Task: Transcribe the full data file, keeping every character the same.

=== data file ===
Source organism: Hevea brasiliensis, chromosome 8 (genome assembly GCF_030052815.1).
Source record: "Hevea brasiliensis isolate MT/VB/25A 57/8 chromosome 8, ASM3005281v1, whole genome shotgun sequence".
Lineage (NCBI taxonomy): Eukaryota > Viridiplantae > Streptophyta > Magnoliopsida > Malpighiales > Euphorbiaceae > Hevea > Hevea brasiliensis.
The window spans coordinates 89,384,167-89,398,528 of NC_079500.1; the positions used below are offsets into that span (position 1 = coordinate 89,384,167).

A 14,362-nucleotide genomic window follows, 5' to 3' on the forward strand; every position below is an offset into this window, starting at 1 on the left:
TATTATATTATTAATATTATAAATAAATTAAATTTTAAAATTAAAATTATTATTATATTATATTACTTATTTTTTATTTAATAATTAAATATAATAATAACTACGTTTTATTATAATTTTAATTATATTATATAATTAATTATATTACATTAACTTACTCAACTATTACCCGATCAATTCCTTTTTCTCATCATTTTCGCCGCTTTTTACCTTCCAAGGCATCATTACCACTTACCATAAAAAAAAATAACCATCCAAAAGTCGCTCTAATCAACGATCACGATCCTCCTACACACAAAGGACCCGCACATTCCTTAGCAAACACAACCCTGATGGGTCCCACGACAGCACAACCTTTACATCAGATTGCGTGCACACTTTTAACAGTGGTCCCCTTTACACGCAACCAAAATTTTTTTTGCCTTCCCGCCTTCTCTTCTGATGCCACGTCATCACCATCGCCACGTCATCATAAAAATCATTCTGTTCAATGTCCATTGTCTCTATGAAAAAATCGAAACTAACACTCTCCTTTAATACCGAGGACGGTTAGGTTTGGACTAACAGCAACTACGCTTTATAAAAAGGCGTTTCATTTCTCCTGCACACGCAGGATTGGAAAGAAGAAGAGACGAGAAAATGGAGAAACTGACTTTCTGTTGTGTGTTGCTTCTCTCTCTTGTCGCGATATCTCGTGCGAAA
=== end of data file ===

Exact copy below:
Source organism: Hevea brasiliensis, chromosome 8 (genome assembly GCF_030052815.1).
Source record: "Hevea brasiliensis isolate MT/VB/25A 57/8 chromosome 8, ASM3005281v1, whole genome shotgun sequence".
Lineage (NCBI taxonomy): Eukaryota > Viridiplantae > Streptophyta > Magnoliopsida > Malpighiales > Euphorbiaceae > Hevea > Hevea brasiliensis.
The window spans coordinates 89,384,167-89,398,528 of NC_079500.1; the positions used below are offsets into that span (position 1 = coordinate 89,384,167).

A 14,362-nucleotide genomic window follows, 5' to 3' on the forward strand; every position below is an offset into this window, starting at 1 on the left:
TATTATATTATTAATATTATAAATAAATTAAATTTTAAAATTAAAATTATTATTATATTATATTACTTATTTTTTATTTAATAATTAAATATAATAATAACTACGTTTTATTATAATTTTAATTATATTATATAATTAATTATATTACATTAACTTACTCAACTATTACCCGATCAATTCCTTTTTCTCATCATTTTCGCCGCTTTTTACCTTCCAAGGCATCATTACCACTTACCATAAAAAAAAATAACCATCCAAAAGTCGCTCTAATCAACGATCACGATCCTCCTACACACAAAGGACCCGCACATTCCTTAGCAAACACAACCCTGATGGGTCCCACGACAGCACAACCTTTACATCAGATTGCGTGCACACTTTTAACAGTGGTCCCCTTTACACGCAACCAAAATTTTTTTTGCCTTCCCGCCTTCTCTTCTGATGCCACGTCATCACCATCGCCACGTCATCATAAAAATCATTCTGTTCAATGTCCATTGTCTCTATGAAAAAATCGAAACTAACACTCTCCTTTAATACCGAGGACGGTTAGGTTTGGACTAACAGCAACTACGCTTTATAAAAAGGCGTTTCATTTCTCCTGCACACGCAGGATTGGAAAGAAGAAGAGACGAGAAAATGGAGAAACTGACTTTCTGTTGTGTGTTGCTTCTCTCTCTTGTCGCGATATCTCGTGCGAAA